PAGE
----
Russian Federation vows to retaliate against United States missile attack in Syria

Alexander Zasypkin said he was referring to a statement by Russian President Vladimir Putin and the Russian chief of staff

Alexander Zasypkin said he was referring to a statement by Russian President Vladimir Putin and the Russian chief of staff

This comes after U.S. President Donald Trump warned Russian Federation on Wednesday of imminent military action in Syria over a suspected poison gas attack, declaring that missiles "will be coming" and lambasting Moscow for standing by Bashar Assad.

The tweet came after the Russian ambassador to Lebanon said in an interview on Tuesday with Hezbollah-owned al-Manar TV that "if there is a U.S. missile attack, we - in line with both Putin and Russia's chief of staff's remarks - will shoot down USA rockets and even the sources that launched the missiles".

In a hardly surprising admission, an oft-cited Free Syrian Army (FSA) commander said the possible strike against Syria mulled by US President Donald Trump would play into the hands of militants seeking to topple Syrian leader Bashar Assad.

President Trump warned Russian Federation not to support President Assad, referring to him as the "gas killing animal".

The Organisation for the Prohibition of Chemical Weapons (OPCW) has since said it is deploying a fact-finding mission to Douma, the scene of a suspected chemical attack that reportedly killed at least 49 people and injured hundreds on Saturday.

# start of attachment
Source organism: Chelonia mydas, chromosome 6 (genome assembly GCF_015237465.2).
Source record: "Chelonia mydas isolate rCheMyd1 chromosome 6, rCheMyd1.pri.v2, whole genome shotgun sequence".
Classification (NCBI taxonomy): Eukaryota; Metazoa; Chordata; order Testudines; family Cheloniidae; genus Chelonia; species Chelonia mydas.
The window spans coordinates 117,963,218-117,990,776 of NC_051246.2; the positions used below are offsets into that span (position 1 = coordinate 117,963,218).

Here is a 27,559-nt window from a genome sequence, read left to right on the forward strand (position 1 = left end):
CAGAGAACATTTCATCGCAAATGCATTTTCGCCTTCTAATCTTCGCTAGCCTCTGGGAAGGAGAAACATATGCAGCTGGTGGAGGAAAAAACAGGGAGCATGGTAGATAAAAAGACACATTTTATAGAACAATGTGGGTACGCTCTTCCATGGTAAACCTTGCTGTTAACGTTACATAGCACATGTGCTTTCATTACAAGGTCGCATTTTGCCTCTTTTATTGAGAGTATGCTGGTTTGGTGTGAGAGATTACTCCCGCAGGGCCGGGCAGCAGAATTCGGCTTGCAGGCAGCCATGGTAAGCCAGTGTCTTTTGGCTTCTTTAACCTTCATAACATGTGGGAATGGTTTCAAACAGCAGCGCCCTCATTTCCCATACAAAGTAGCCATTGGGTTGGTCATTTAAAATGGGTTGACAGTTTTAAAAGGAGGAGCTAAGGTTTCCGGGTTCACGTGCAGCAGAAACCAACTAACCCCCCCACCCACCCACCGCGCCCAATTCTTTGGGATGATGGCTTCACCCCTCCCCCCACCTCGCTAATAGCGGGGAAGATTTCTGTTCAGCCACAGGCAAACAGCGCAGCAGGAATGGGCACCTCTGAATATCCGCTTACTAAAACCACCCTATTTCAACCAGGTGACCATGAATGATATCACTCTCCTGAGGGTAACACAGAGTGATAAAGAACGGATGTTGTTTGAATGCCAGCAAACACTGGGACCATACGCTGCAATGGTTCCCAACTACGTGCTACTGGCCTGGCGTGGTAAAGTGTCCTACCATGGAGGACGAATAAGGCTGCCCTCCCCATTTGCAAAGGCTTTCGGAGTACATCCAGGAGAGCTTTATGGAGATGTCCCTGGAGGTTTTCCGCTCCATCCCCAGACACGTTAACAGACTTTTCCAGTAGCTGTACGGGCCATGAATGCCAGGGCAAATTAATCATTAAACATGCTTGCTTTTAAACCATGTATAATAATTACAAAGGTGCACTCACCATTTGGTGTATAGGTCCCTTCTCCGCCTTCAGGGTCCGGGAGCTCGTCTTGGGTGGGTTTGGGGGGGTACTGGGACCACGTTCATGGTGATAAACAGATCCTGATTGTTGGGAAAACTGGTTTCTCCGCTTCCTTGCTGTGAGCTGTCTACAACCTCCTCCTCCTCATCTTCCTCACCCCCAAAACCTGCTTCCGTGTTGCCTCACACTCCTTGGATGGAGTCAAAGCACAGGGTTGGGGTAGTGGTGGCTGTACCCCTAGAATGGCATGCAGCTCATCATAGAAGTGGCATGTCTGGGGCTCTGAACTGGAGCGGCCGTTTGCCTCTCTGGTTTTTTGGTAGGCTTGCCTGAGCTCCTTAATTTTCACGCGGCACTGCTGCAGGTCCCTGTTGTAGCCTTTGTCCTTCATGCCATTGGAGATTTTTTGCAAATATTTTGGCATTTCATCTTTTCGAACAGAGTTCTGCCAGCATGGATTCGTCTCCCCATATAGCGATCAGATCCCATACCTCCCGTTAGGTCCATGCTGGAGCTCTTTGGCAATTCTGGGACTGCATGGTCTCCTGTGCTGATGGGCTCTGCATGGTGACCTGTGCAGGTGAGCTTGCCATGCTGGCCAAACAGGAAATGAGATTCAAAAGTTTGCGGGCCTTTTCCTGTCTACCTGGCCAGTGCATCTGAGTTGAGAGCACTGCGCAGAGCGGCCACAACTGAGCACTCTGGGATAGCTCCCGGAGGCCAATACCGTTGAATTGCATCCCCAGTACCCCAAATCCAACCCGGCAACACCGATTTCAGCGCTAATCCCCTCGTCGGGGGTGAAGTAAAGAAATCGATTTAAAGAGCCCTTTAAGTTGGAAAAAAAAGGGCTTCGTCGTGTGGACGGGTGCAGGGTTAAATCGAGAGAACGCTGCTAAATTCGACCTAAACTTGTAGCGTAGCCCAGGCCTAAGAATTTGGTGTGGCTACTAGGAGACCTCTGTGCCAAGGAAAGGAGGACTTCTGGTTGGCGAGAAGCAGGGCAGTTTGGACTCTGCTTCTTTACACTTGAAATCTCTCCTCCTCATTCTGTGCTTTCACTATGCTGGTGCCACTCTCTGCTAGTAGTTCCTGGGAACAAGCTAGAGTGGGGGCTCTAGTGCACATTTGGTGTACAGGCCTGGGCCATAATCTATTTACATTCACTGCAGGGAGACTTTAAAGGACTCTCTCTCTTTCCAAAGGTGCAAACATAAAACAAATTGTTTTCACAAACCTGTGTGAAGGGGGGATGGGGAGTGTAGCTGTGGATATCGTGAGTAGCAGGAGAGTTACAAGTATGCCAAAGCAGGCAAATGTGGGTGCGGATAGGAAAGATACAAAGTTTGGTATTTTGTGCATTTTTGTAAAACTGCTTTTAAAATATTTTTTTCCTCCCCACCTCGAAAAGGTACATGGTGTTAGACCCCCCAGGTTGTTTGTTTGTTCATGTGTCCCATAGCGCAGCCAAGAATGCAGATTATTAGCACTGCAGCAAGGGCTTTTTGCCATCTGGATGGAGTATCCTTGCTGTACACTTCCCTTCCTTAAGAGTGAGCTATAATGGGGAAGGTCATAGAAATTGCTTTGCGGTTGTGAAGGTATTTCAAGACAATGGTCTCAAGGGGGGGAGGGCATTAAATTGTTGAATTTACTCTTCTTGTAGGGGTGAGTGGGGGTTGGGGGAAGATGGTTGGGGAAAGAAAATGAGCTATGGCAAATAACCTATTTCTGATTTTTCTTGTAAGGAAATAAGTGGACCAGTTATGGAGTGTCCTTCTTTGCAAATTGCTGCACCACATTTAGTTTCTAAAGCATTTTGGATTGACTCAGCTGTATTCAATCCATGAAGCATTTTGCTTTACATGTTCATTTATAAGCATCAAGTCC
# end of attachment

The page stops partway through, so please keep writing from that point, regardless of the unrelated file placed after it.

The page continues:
Mr Trump sent a second tweet shortly after, saying the relationship between the U.S. and Russian Federation was "worse now than it has ever been, and that includes the Cold War". There is no reason for this.

And Russian Army Gen. Valery Gerasimov also warned the U.S. Tuesday, if it were to launch airstrikes against Syria.

In London, Mrs May said all the indications pointed to Syrian government responsibility for the Douma attack.

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"This is about humanity, we're talking about humanity, and it can't be allowed to happen", he said.

Media reports implied that Trump and his advisers had been considering a "powerful" military response to the alleged use of a chlorine bomb, deeming it the only credible way to deter further chemical attacks.

European airspace authorities have warned aircraft to be careful over the next days when flying close to Syria because of possible military action against Mr Assad's forces. It was the 12th time that Kremlin used its veto power to a stop a resolution targeting the Assad regime.

It prompted a slew of Russian comments that warned that United States strikes could trigger a direct military clash between the two former Cold War adversaries.

Trump and British Prime Minister Theresa May called for action against Assad and his supporters in the aftermath of the attack.

Syria's foreign ministry said Washington is using the alleged chemical attack as a pretext to target Syria.

If such threats from the United States and its allies, France and Britain, are meant to stop Damascus from fighting terrorism, "they are delusional", the statement also said. Spokeswoman Maria Zakharova posted that "missiles must fly towards terrorists, not a legitimate government that has been fighting worldwide terrorism in its territory for several years".

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